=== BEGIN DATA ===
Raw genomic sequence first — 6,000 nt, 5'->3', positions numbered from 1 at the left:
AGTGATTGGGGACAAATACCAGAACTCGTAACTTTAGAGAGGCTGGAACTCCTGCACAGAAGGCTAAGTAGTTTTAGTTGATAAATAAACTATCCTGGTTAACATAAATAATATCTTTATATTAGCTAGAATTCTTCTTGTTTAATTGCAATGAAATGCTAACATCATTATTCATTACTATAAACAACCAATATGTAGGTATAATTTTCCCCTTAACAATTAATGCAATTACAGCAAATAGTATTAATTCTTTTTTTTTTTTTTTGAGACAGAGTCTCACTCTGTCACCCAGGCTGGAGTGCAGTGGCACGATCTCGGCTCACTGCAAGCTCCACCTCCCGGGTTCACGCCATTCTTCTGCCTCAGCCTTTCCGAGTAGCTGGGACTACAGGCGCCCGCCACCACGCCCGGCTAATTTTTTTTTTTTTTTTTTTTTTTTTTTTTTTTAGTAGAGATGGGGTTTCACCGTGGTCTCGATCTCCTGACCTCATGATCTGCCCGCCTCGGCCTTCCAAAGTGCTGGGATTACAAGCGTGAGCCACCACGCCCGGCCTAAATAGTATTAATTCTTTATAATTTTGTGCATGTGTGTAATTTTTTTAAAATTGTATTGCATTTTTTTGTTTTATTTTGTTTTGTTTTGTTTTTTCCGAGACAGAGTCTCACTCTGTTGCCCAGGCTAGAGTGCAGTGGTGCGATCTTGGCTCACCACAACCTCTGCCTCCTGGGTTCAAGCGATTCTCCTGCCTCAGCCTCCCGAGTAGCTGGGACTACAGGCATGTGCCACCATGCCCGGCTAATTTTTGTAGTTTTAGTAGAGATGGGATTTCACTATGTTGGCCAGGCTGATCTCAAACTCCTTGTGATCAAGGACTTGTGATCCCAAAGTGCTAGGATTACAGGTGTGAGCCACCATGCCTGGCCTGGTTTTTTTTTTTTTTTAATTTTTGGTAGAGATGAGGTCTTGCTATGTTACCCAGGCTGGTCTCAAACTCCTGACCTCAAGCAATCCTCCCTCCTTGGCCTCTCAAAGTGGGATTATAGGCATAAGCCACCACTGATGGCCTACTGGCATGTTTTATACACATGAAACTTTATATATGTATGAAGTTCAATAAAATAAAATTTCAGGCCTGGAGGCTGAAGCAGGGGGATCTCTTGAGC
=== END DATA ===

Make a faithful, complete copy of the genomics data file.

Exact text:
Raw genomic sequence first — 6,000 nt, 5'->3', positions numbered from 1 at the left:
AGTGATTGGGGACAAATACCAGAACTCGTAACTTTAGAGAGGCTGGAACTCCTGCACAGAAGGCTAAGTAGTTTTAGTTGATAAATAAACTATCCTGGTTAACATAAATAATATCTTTATATTAGCTAGAATTCTTCTTGTTTAATTGCAATGAAATGCTAACATCATTATTCATTACTATAAACAACCAATATGTAGGTATAATTTTCCCCTTAACAATTAATGCAATTACAGCAAATAGTATTAATTCTTTTTTTTTTTTTTTGAGACAGAGTCTCACTCTGTCACCCAGGCTGGAGTGCAGTGGCACGATCTCGGCTCACTGCAAGCTCCACCTCCCGGGTTCACGCCATTCTTCTGCCTCAGCCTTTCCGAGTAGCTGGGACTACAGGCGCCCGCCACCACGCCCGGCTAATTTTTTTTTTTTTTTTTTTTTTTTTTTTTTTTAGTAGAGATGGGGTTTCACCGTGGTCTCGATCTCCTGACCTCATGATCTGCCCGCCTCGGCCTTCCAAAGTGCTGGGATTACAAGCGTGAGCCACCACGCCCGGCCTAAATAGTATTAATTCTTTATAATTTTGTGCATGTGTGTAATTTTTTTAAAATTGTATTGCATTTTTTTGTTTTATTTTGTTTTGTTTTGTTTTTTCCGAGACAGAGTCTCACTCTGTTGCCCAGGCTAGAGTGCAGTGGTGCGATCTTGGCTCACCACAACCTCTGCCTCCTGGGTTCAAGCGATTCTCCTGCCTCAGCCTCCCGAGTAGCTGGGACTACAGGCATGTGCCACCATGCCCGGCTAATTTTTGTAGTTTTAGTAGAGATGGGATTTCACTATGTTGGCCAGGCTGATCTCAAACTCCTTGTGATCAAGGACTTGTGATCCCAAAGTGCTAGGATTACAGGTGTGAGCCACCATGCCTGGCCTGGTTTTTTTTTTTTTTTAATTTTTGGTAGAGATGAGGTCTTGCTATGTTACCCAGGCTGGTCTCAAACTCCTGACCTCAAGCAATCCTCCCTCCTTGGCCTCTCAAAGTGGGATTATAGGCATAAGCCACCACTGATGGCCTACTGGCATGTTTTATACACATGAAACTTTATATATGTATGAAGTTCAATAAAATAAAATTTCAGGCCTGGAGGCTGAAGCAGGGGGATCTCTTGAGC